I woke up the other morning realizing that, while my to-do list was quite full, there was nothing on it that posed a dire emergency, nor was there anything that left me feeling overwhelmed and incapable. That was such a change from the previous few months that I had to stop and breathe a sigh of relief. As I talked to God that morning, I prayed for others on my heart, but not for myself. In fact, I had the utter audacity to tell him that, for once, I had everything under control.
You’d think I would know better.
We sold our house. After months of working hard to get it ready, we finally listed it on a Saturday morning in late March—far, far later than the planned February date. I didn’t know what to expect. Would there be hordes of people coming to view it? Would anyone come at all? Given the timing, we needed a quick sale. What would God do?
A lot, it turns out. We received a serious offer a mere seven days after the listing went live. What’s more, the buyers love plants. They’re thrilled about filling the windows with indoor greenery and filling the outside beds with veggies. They’re interested in getting chickens. In fact, they love everything about the house that we do. It’s so much easier to let go when you know you’re blessing someone else as a result!
It’s the age-old question—“Why am I here?” Why did God make us?
A couple of weeks ago, I suggested that we exist to bring glory to God. As I continued reading in Isaiah, I came across this pertinent verse:
… for the Lord has redeemed Jacob,
he displays his glory in Israel. Isaiah 44:23
This states it more clearly: He displays His glory in Israel—and in us. We don’t have to do it; He does it. Our role is to be willing vessels.
And that got me thinking—how does God go about displaying His glory in us? What does it look like from our perspective? I believe that God has two options here.
I tend to lay low on Good Friday. I want time to think, time to spend with God, time to consider the price Jesus paid so that we could be in God’s presence without condemnation.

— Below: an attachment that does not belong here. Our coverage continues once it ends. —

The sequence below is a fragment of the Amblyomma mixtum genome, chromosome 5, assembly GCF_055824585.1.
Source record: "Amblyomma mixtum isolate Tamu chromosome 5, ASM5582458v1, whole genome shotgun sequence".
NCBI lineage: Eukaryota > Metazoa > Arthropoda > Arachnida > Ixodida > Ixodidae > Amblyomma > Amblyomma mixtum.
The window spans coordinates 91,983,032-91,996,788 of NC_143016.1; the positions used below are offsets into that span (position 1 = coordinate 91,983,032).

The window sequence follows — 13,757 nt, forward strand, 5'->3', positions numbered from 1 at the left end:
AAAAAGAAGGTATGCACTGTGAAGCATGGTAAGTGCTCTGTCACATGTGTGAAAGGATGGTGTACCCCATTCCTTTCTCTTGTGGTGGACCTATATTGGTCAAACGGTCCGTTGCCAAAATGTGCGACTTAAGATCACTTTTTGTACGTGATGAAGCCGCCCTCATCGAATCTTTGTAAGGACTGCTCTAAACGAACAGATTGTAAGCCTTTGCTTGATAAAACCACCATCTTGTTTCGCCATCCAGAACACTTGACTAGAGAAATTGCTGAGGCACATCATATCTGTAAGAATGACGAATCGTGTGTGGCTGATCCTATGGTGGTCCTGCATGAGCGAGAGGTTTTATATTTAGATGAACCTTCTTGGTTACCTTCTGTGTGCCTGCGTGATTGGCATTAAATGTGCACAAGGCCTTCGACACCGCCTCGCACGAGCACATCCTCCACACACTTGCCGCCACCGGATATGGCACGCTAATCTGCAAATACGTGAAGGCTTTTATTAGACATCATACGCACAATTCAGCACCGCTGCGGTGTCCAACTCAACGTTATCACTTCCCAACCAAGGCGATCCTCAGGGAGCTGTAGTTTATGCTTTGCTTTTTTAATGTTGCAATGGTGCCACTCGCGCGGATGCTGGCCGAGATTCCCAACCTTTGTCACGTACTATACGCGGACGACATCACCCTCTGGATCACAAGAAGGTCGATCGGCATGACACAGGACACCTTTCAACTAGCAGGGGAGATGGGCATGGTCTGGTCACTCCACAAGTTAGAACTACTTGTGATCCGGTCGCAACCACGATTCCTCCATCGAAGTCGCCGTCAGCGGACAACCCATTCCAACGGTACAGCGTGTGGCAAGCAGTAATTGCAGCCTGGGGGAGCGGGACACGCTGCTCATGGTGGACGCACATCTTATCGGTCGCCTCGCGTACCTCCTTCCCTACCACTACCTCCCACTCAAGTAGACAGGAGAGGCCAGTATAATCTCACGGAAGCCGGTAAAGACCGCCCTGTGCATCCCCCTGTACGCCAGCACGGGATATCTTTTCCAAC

I appreciate the time you spend reading my blog posts, as I share my thoughts with you.
Today, please spend that time with God. Listen to His thoughts.
I’ll be doing the same.
Most people ask that question at some point in their lives. Some believe the answer is random chance—that there is no purpose to the universe. Others, including those who believe in a Christian God, answer that God created us for His purposes. The first question in the Westminster Shorter Catechism asks, “What is the chief end of man?” with the answer being, “Man’s chief end is to glorify God, and to enjoy Him forever.”
This past week I was reading through Isaiah when I came to chapter 43. I think that Isaiah 43:1 – 7 is my favorite passage in the entire Bible. (Read these verses and think about how much God loves you.)
The worship band segues into another song. We sing through the introduction, then launch into the chorus. Then a line or two… and the chorus again. And again. And again. And again. Sixteen repetitions later, we sing the introduction again and the whole process repeats.
The first few minutes are great. I’m focused on God, meaning every word I sing. But by the end of the song, all I can think about is how much I dislike singing the same thing over and over and over. If it makes me this crazy, how could God appreciate this interminable repetition? Is this really how we’re supposed to worship?
Is contemporary Christian art mediocre, or worse? Many people think so, and they have a point. It used to be that the best art glorify God, and we sought His inspiration. Now we look to commercials, corporate logos, TV, and movies—and produce tacky knock-offs.
Or consider this appallingly awful video showing a Christianized version of a once-popular song (with apologies to the Monkees): “I’m a Believer.”